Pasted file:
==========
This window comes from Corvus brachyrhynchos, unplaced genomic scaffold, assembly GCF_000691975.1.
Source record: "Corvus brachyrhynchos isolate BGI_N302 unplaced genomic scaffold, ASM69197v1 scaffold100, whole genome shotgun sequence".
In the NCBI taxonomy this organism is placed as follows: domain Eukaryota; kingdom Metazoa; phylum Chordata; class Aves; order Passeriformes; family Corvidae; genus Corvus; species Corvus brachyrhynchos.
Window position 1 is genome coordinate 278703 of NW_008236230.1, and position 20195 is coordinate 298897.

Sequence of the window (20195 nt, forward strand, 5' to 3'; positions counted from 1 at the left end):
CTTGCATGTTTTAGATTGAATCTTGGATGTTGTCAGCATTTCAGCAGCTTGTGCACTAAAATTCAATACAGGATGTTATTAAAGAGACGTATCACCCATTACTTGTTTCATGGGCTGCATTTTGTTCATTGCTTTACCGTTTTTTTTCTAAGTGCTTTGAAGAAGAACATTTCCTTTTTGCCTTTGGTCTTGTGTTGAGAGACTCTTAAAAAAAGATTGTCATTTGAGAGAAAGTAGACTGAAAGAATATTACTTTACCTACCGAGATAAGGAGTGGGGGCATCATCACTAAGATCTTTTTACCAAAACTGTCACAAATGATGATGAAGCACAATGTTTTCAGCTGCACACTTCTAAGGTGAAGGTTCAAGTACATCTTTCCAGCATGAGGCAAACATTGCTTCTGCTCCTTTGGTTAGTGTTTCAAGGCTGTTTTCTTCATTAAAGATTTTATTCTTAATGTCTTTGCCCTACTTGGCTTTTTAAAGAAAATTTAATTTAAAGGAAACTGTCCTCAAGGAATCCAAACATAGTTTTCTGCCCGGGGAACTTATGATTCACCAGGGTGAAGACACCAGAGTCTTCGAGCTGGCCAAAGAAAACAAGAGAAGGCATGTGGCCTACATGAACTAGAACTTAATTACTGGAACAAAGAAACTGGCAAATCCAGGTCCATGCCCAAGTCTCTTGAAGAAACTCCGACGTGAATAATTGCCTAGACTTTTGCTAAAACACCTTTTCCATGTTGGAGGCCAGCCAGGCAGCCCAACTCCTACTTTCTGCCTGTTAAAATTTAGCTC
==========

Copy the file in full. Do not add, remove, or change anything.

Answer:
This window comes from Corvus brachyrhynchos, unplaced genomic scaffold, assembly GCF_000691975.1.
Source record: "Corvus brachyrhynchos isolate BGI_N302 unplaced genomic scaffold, ASM69197v1 scaffold100, whole genome shotgun sequence".
In the NCBI taxonomy this organism is placed as follows: domain Eukaryota; kingdom Metazoa; phylum Chordata; class Aves; order Passeriformes; family Corvidae; genus Corvus; species Corvus brachyrhynchos.
Window position 1 is genome coordinate 278703 of NW_008236230.1, and position 20195 is coordinate 298897.

Sequence of the window (20195 nt, forward strand, 5' to 3'; positions counted from 1 at the left end):
CTTGCATGTTTTAGATTGAATCTTGGATGTTGTCAGCATTTCAGCAGCTTGTGCACTAAAATTCAATACAGGATGTTATTAAAGAGACGTATCACCCATTACTTGTTTCATGGGCTGCATTTTGTTCATTGCTTTACCGTTTTTTTTCTAAGTGCTTTGAAGAAGAACATTTCCTTTTTGCCTTTGGTCTTGTGTTGAGAGACTCTTAAAAAAAGATTGTCATTTGAGAGAAAGTAGACTGAAAGAATATTACTTTACCTACCGAGATAAGGAGTGGGGGCATCATCACTAAGATCTTTTTACCAAAACTGTCACAAATGATGATGAAGCACAATGTTTTCAGCTGCACACTTCTAAGGTGAAGGTTCAAGTACATCTTTCCAGCATGAGGCAAACATTGCTTCTGCTCCTTTGGTTAGTGTTTCAAGGCTGTTTTCTTCATTAAAGATTTTATTCTTAATGTCTTTGCCCTACTTGGCTTTTTAAAGAAAATTTAATTTAAAGGAAACTGTCCTCAAGGAATCCAAACATAGTTTTCTGCCCGGGGAACTTATGATTCACCAGGGTGAAGACACCAGAGTCTTCGAGCTGGCCAAAGAAAACAAGAGAAGGCATGTGGCCTACATGAACTAGAACTTAATTACTGGAACAAAGAAACTGGCAAATCCAGGTCCATGCCCAAGTCTCTTGAAGAAACTCCGACGTGAATAATTGCCTAGACTTTTGCTAAAACACCTTTTCCATGTTGGAGGCCAGCCAGGCAGCCCAACTCCTACTTTCTGCCTGTTAAAATTTAGCTC